The property at issue in this case was a residential home that was purchased in 2007 by Shawn and Stephanie Kurtz. The house was located in a subdivision, which required property owners to pay homeowners association (HOA) assessments to petitioner Copper Creek (Marysville) Homeowners Association. If the assessments were not paid, then Copper Creek was entitled to foreclose on its lien. However, Copper Creek’s lien was “subordinate to any security interest perfected by a first deed of trust or mortgage granted in good faith and for fair value upon such Lot.” The Kurtzes stopped paying their HOA assessments and the home loan in varying times in 2010. The Kurtzes (in the process of divorcing) individually filed for bankruptcy. Neither returned to the house, nor did they make any further payments toward their home loan or their HOA assessments. However, there was no attempt to foreclose on the deed of trust. As a result, the house sat vacant for years and fell into disrepair. The Kurtzes remained the property owners of record and HOA assessments continued to accrue in their names. In 2018, Copper Creek recorded a notice of claim of lien for unpaid HOA assessments, fees, costs, and interest. In January 2019, Copper Creek filed a complaint against the Kurtzes seeking foreclosure on the lien and a custodial receiver for the property. The issue this case presented concerned the statute of limitations to foreclose on a deed of trust securing an installment loan after the borrower receives an order of discharge in bankruptcy. As detailed in Merritt v. USAA Federal Savings Bank, No. 100728-1 (Wash. July 20, 2023), the Washington Supreme Court held that a new foreclosure action on the deed of trust accrues with each missed installment payment, even after the borrower’s personal liability is discharged. Actions on written contracts are subject to a six-year statute of limitations. Therefore, the nonjudicial foreclosure action on the deed of trust in this case was timely commenced as to all unpaid installments within the preceding six years, regardless of the borrowers’ bankruptcy discharge orders. In addition, the Court held the trial court properly exercised its discretion to award fees as an equitable sanction for respondents’ litigation misconduct. View "Copper Creek (Marysville) Homeowners Ass'n v. Kurtz" on Justia Law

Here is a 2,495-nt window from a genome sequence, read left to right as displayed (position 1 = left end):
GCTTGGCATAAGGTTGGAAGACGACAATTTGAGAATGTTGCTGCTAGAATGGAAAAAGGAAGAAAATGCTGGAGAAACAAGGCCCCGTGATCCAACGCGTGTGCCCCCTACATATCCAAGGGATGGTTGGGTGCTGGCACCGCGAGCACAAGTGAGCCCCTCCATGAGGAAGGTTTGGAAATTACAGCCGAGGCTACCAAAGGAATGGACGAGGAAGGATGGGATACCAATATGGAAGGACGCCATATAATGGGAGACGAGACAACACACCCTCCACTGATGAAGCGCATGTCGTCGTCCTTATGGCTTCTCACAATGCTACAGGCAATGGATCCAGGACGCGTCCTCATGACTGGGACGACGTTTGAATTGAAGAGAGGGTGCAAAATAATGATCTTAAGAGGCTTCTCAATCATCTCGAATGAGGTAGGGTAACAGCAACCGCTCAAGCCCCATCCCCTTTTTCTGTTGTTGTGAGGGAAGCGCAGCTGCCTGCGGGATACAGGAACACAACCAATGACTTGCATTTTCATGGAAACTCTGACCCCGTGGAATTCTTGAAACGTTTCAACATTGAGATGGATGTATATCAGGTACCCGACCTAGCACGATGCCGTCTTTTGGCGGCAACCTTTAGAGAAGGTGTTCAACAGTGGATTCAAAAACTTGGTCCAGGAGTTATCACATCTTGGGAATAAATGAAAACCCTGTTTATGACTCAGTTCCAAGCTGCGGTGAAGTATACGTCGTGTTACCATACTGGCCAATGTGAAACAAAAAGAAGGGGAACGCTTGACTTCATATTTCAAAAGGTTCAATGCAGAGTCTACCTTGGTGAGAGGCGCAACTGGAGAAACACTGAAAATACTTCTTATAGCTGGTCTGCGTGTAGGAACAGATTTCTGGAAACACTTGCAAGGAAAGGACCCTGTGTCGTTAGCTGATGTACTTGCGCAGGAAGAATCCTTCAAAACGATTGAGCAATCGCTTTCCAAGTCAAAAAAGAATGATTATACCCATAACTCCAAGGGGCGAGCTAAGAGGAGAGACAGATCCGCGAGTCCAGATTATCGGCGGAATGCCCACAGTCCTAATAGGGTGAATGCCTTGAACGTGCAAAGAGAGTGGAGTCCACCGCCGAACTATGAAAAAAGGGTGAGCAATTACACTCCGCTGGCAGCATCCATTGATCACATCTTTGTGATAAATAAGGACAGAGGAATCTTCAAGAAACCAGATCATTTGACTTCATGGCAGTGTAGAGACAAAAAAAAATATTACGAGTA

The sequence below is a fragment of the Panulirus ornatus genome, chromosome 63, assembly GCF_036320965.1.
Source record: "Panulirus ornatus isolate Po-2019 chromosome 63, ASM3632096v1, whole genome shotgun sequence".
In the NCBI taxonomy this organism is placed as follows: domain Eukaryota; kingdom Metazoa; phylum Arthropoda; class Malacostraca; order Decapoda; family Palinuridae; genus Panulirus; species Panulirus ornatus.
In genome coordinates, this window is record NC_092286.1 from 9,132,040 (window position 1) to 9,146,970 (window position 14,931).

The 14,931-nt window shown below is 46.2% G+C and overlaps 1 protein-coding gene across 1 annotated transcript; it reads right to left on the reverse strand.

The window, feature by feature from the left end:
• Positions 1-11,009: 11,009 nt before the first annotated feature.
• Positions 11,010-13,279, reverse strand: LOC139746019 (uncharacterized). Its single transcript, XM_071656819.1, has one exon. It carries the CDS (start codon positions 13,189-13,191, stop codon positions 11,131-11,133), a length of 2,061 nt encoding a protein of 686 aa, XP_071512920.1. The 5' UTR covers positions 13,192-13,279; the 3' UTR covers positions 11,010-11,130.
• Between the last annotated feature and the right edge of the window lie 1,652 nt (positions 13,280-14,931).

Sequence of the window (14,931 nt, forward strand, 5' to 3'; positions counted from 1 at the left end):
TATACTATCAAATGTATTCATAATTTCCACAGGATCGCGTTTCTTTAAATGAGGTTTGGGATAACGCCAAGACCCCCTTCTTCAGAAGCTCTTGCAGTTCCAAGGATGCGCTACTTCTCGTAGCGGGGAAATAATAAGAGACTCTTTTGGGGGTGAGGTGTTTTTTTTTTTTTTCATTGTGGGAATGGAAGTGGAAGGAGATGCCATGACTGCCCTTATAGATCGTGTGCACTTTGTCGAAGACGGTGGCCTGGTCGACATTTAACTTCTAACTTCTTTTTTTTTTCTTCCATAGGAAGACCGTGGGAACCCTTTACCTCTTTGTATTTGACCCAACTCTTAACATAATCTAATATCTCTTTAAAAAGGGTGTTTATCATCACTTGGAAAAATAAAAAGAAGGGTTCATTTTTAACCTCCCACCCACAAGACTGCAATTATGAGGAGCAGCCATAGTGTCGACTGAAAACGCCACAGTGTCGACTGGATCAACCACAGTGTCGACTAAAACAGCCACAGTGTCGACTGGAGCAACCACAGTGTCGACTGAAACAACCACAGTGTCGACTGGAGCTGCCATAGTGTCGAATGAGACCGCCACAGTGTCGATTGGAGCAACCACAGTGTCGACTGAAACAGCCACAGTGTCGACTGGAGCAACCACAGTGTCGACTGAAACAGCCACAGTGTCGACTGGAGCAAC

The branch of Citibank, N.A., established in the Republic of Argentina v.
Respondent is a former employee who won a judgment in Argentina's National Court of Labor Appeals against Citibank, N.A. Petitioner, the Argentinian branch of Citibank, N.A., filed a demand for arbitration with the American Arbitration Association and brought the proceedings below. The district court compelled arbitration, preliminarily enjoined the employee from enforcing the Argentinian judgment against Petitioner, and held Respondent in contempt of court. It also denied his motion to dismiss. The Second Circuit reversed and remanded. The court held that the district court lacked subject matter jurisdiction over the Petition. Therefore, the district court was without authority to issue its orders in this case. The court reversed the district court's orders -- including its order to compel arbitration, the preliminary injunction it entered against Respondent, its order finding Respondent in contempt, and its order requiring Respondent to pay the Branch's attorneys' fees and costs. The court concluded that because the Branch has not shown it enjoys independent legal existence and Citibank has not sought to substitute itself or join this action as the real party in interest, there has been no party adverse to Respondent. Without adverse parties, there can be no subject matter jurisdiction under Article III. View "The branch of Citibank, N.A., established in the Republic of Argentina v." on Justia Law
Smith, et al. v. FRS
The Board of Governors of the Federal Reserve System brought an enforcement action against Petitioners Frank Smith and Mark Kiolbasa, who were employees at Farmers State Bank at the time, after finding they committed misconduct at Central Bank & Trust where they had previously worked. This resulted in their removal as officers and directors of Farmers Bank and the imposition of restrictions on their abilities to serve as officers, directors, or employees of other banks in the future. Petitioners sought review from the Tenth Circuit Court of Appeals, arguing that the Board did not have authority to bring this enforcement action against them because the Board was not the “appropriate Federal banking agency,” as defined by 12 U.S.C. § 1813(q)(3), with authority over the bank where the misconduct took place. After review, the Tenth Circuit concluded that, because the Board had authority over Petitioners at the time the action commenced, the Board was an appropriate federal banking agency and had authority to initiate the proceeding. The appellate court also declined to review Petitioners’ Appointments Clause challenge because they did not raise it at trial. View "Smith, et al. v. FRS" on Justia Law